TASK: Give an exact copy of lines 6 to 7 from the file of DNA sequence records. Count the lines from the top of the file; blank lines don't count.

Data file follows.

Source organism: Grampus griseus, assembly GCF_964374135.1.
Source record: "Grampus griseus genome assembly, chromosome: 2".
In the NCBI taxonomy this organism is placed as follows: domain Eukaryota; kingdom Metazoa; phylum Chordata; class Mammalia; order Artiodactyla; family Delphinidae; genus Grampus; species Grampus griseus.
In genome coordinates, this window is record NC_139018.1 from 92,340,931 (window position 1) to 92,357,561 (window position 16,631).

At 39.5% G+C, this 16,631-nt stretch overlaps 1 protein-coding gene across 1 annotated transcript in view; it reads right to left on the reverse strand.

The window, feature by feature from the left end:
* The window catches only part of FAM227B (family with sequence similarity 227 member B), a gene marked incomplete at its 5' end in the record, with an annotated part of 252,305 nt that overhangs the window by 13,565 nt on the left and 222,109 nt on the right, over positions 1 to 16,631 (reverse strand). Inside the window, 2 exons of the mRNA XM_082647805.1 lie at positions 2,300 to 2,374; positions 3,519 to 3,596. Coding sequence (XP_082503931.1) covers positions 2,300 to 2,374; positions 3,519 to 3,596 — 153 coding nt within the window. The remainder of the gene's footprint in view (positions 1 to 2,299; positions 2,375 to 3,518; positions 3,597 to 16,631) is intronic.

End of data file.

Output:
The window, feature by feature from the left end:
* The window catches only part of FAM227B (family with sequence similarity 227 member B), a gene marked incomplete at its 5' end in the record, with an annotated part of 252,305 nt that overhangs the window by 13,565 nt on the left and 222,109 nt on the right, over positions 1 to 16,631 (reverse strand). Inside the window, 2 exons of the mRNA XM_082647805.1 lie at positions 2,300 to 2,374; positions 3,519 to 3,596. Coding sequence (XP_082503931.1) covers positions 2,300 to 2,374; positions 3,519 to 3,596 — 153 coding nt within the window. The remainder of the gene's footprint in view (positions 1 to 2,299; positions 2,375 to 3,518; positions 3,597 to 16,631) is intronic.